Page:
but freedom *to\ Desire is not denied, but accepted at a higher level 
as the pure will or freedom (svatantrya) of the absolute. Desire is to be 
eliminated only if it is desire 'for' (akdriksa), rather than desire 'to' (iccha). 
Matter cannot sully the absolute, nor is it unreal. Freedom is achieved 
by knowing 'matter-unreality' completely; ignorance of the spirit is 

40 The Doctrine of Vibration 

ignorance of the true nature of matter. From this point of view ignorance 
is failure to experience directly the intimate connection (sambandha) 
between the infinite and the finite, thus justifying an active participation 
in the infinite-finite continuum. Following this New Way the transition 
from the finite to the infinite does not require that we postulate any 
ontological distinction between them. The finite is a symbol of the 
infinite. The infinite stamps its seal (mudra) onto its own nature replete 
with all possible forms of the finite. 34 This is the transcendental attitude 
of the absolute, namely its impending manifestation as the finite. Reality 
is the state of eternal emergence (satatodita) of the finite from the 
infinite and vice versa. Expansion of the relative distinction {bheda) 
between the elements constituting the All is equivalent to contraction 
of the undivided (abheda) awareness of its totality and vice versa. 
Neither excludes the other, but together they participate in the all- 
embracing fullness (purnatd) of the pulsation (spanda) of the absolute 
in its different phases of being. True knowledge (sadvidya) from this 
point of view, is to know that the apparent opposites normally contrasted 
with one another, such as subject and object, unity and diversity, absolute 
and relative, are aspects of the one reality. 

The Vedantin's way is one of withdrawal from the finite in order 
to achieve a return (nivrtti) to the infinite. This process, however, from 
the Saiva point of view is only the first stage. The next stage is the 
outward journey (pravrtti) from the infinite to the finite. When perfection 
is achieved in both movements, that is, from the finite to the infinite and 
back, man participates in the universal vibration of the absolute and 
shares in its essential freedom. Thenceforth, he no longer travels "to" 
and 'from' but eternally 'through' the absolute, realised to be at once 
both infinite and finite. 35 The highest level of dispassion (paravairagya) 
is not attained by turning a\>ay from appearance but by realising that 
the absolute manifests as all things. 36 The absolute freely makes diversity 
{bheda) manifest through its infinite power. The wise know that this 
power pours into the completeness of the All (visvamandald) and in 
so doing, flows only into itself. 37 Standing at the summit of Being 
(parakdsfha) the absolute is brimming over with phenomena. The 
streams of cosmic manifestation flow everywhere from it as does water 
from a tank full to overflowing. 38 Replenished inwardly by its own 
power, it emerges spontaneously as the universe, and makes manifest 
each part of the cosmic totality as one with its own nature. 39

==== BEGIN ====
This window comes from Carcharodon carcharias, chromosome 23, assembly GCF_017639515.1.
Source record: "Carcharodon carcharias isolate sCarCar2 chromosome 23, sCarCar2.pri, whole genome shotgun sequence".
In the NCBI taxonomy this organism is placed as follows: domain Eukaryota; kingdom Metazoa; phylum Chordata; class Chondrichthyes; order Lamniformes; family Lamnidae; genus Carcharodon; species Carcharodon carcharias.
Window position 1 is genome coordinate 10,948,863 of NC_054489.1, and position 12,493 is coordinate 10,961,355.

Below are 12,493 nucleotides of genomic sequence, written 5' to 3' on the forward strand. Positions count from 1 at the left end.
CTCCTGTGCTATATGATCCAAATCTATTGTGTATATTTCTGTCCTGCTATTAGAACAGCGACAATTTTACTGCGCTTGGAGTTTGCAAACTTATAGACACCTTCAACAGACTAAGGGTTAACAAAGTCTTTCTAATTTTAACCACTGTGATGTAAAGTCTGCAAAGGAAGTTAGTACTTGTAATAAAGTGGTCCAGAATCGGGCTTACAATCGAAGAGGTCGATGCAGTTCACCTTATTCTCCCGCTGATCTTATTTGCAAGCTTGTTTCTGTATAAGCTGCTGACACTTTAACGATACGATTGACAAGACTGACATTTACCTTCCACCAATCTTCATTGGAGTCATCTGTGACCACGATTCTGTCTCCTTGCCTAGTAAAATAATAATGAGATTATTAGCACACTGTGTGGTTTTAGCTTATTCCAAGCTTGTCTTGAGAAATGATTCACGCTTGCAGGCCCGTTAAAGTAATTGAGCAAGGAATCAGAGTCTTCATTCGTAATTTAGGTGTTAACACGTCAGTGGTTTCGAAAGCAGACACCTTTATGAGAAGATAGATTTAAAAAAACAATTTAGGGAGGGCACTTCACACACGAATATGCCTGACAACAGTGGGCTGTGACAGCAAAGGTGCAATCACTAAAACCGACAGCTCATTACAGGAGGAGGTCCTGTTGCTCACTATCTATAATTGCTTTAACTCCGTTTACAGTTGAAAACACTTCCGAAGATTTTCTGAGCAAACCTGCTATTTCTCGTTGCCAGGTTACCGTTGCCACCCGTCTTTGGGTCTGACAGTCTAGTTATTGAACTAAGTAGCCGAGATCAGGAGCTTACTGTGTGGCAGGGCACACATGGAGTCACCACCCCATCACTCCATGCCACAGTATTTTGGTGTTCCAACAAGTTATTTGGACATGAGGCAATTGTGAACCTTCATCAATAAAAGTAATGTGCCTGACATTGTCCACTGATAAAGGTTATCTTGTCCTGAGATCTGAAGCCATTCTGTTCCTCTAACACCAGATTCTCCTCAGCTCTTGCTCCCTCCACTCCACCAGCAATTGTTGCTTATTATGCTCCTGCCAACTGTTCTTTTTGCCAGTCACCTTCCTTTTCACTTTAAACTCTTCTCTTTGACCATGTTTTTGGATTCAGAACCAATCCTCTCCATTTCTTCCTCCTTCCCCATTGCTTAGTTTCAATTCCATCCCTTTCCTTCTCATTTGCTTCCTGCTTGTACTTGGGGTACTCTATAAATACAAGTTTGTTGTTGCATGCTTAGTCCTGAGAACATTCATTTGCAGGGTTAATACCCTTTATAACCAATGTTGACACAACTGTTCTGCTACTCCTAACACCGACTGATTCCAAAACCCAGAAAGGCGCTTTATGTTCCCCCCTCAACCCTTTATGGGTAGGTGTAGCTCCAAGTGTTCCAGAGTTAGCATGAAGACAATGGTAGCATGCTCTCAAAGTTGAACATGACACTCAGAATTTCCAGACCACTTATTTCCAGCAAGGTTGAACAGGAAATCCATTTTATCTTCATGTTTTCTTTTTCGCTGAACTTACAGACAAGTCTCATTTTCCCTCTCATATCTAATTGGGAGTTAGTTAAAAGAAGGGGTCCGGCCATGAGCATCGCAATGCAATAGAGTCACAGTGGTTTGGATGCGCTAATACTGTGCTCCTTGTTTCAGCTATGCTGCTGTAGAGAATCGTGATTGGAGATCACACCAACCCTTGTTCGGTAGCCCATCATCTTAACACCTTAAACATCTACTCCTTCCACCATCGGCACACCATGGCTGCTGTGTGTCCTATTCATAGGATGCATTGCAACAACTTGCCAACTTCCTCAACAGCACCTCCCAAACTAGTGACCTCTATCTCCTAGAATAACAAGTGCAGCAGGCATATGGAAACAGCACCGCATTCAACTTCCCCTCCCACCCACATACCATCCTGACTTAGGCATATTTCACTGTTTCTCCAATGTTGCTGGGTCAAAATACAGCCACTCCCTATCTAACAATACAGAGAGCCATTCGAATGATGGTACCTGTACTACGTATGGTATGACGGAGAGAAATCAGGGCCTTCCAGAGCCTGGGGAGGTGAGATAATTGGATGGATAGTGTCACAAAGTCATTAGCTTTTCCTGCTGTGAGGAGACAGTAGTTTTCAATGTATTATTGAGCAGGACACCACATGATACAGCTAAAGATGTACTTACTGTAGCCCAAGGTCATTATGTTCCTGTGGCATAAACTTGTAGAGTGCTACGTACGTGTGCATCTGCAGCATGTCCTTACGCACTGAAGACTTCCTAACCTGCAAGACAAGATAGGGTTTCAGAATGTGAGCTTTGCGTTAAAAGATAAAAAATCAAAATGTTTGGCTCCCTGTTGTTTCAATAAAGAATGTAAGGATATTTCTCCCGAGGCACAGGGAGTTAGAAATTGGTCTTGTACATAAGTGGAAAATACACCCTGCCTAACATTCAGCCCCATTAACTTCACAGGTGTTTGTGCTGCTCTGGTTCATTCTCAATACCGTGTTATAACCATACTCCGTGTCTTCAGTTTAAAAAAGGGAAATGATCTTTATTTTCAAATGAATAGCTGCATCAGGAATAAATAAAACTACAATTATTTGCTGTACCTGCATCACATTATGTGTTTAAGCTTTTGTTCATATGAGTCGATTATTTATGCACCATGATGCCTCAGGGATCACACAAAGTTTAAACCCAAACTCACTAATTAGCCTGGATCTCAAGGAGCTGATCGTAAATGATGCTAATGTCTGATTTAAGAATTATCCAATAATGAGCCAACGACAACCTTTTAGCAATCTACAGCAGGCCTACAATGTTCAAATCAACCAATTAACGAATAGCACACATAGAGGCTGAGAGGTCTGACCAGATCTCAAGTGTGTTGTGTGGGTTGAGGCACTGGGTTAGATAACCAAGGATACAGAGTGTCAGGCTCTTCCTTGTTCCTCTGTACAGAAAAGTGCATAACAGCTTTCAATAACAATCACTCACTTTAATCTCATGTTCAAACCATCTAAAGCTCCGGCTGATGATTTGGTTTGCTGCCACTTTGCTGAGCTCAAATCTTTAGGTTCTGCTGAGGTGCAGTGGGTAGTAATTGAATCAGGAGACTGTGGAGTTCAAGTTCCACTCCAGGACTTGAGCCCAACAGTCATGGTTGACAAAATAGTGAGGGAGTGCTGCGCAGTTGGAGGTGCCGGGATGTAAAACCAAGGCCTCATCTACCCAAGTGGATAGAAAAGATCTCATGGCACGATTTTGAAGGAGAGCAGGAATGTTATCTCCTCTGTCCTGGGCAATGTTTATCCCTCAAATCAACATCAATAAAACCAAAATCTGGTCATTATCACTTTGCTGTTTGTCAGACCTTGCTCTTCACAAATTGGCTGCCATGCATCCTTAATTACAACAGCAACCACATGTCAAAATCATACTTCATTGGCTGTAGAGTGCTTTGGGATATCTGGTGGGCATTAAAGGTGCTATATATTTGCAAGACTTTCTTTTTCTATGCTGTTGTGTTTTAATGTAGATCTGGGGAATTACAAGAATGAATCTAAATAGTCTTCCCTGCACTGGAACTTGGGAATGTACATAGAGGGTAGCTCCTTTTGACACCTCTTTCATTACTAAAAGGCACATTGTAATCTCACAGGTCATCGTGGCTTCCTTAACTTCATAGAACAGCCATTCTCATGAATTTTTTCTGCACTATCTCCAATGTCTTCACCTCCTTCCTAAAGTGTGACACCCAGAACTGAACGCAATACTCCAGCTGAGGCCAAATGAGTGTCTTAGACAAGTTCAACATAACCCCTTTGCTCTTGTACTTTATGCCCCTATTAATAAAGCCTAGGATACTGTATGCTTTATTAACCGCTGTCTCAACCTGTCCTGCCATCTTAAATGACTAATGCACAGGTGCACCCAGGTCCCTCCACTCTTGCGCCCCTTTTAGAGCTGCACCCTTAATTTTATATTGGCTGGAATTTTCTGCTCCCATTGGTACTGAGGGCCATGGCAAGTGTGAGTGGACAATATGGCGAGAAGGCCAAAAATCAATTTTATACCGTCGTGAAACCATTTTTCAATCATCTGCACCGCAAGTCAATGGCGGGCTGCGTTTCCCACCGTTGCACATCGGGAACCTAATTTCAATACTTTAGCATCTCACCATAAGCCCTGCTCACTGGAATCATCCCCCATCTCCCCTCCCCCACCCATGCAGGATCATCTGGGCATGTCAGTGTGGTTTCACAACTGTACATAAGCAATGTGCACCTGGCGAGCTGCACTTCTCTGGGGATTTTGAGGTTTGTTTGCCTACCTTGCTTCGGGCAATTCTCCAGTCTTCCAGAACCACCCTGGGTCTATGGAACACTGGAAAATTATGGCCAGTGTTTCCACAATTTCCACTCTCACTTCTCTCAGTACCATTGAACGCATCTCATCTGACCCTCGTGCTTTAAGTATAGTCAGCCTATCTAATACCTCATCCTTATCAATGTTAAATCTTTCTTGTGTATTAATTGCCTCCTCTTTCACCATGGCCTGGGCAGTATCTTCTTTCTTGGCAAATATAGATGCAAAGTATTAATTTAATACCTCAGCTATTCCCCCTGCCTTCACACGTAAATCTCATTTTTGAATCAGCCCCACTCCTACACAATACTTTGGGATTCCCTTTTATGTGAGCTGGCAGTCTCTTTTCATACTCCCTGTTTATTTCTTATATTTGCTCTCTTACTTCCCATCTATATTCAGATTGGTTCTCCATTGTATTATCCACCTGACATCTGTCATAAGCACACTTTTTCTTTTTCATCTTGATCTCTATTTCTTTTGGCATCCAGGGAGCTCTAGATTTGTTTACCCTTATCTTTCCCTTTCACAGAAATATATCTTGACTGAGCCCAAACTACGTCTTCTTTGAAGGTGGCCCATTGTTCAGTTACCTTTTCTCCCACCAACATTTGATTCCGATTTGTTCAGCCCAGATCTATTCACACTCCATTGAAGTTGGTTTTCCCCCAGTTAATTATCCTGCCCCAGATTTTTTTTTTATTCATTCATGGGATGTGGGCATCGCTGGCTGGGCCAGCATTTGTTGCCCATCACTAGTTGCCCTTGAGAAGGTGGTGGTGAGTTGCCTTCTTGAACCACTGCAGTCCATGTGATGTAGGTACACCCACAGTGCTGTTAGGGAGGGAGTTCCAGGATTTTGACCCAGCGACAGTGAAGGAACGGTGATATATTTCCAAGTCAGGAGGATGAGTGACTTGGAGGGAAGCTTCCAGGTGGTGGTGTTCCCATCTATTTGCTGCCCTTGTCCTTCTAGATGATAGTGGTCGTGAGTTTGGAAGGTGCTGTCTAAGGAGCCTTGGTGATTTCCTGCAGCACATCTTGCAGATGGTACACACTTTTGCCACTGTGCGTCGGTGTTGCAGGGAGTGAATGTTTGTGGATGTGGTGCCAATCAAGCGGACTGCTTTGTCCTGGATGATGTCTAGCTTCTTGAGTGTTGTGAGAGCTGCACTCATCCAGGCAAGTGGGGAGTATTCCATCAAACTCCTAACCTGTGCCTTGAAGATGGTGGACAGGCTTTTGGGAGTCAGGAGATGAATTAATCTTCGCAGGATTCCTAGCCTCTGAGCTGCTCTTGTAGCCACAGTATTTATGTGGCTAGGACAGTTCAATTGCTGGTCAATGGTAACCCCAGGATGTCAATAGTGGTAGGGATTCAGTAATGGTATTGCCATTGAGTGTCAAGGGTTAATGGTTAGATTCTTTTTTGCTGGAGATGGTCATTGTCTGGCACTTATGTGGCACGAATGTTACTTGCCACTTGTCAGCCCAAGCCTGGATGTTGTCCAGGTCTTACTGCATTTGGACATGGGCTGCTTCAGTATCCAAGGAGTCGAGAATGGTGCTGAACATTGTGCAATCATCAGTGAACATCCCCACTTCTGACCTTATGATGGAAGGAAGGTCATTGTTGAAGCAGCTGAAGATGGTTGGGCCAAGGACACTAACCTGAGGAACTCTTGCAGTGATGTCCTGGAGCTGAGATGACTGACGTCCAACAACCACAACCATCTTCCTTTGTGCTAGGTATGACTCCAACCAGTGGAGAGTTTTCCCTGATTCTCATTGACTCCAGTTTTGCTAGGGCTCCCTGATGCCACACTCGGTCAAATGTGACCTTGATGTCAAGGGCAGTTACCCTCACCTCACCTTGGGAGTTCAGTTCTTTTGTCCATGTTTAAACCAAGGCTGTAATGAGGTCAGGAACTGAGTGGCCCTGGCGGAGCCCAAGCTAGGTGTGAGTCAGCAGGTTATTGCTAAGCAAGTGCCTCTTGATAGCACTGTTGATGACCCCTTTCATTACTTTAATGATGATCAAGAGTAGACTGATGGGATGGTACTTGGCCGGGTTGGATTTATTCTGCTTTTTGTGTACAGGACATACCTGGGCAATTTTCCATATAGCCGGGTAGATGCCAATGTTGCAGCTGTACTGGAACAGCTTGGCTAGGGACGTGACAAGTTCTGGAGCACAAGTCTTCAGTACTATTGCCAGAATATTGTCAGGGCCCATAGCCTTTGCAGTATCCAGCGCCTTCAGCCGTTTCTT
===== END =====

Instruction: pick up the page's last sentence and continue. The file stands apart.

The involution of phenomena and their reassimilation into the 
absolute is not enough. True knowledge and perfect dispassion can 
only be achieved when we realise that the universe is the expansion 
(vikdsa) of the absolute void of content (sunyarupa). 40 The absolute will 

Integral Monism of Kashmiri Saivism 4 1 

(iccha) is the driving force behind this cosmic expansion. It is the pure 
intent of Being to act and exist which although, in a sense, is similar 
to mundane desire is unsullied by any object of its intent {isyamana) 41 and 
so differs fundamentally from it. The absolute yearns for nothing other 
than itself. Desire is not to be abandoned but elevated to the level of 
this pure will (icchamatra). This is achieved not by restraint or suppression 
of desire, but by merging it with the divine creative will of the absolute. 
This is the spontaneity of the Way of Wholeness. Quotes Jayaratha: 

Those who went before said that [desire] is checked by the practice 
of dispassion; we teach that this is achieved by desisting from all effort. 42 

The absolute oscillates between a 'passion' (raga) to create and 
'dispassion' (viraga) from the created. This is the eternal pulsation — 
Spanda — of the absolute. Through it the absolute transforms itself 
into all things and then returns back into the emptiness (sunya) of its 
undifferentiated nature. Both poles of this movement are equally real; 
both are equally absolute. Allowing for the reality of manifestation, 
the Saiva absolute is called the Great Oneness (mahddvaya). 4 * An 
experienced music lover, hearing a fast sequence of notes played on 
the vina can distinguish whether the microtones are high or low. 44 
Similarly the well-practiced yogi can discern the unity of reality while 
phenomena are manifest to him. If duality and unity were in fact 
absolute contraries, the moment they appeared together, they would 
cancel each other out. This, however, is not the case. We continue to 
experience the diversity of daily life (vyavahara). 45 The Vedantin who 
distinguishes between duality and unity, saying that the former is false 
while the latter is true, is under the spell of Maya — the ignorance he 
seeks so hard to overcome. All forms of relative distinction, even that 
between the dual and the non-dual, are due to Maya; none of them are 
applicable to the uncreated, self-existent reality, free of all limitation. 46 
Abhinava writes: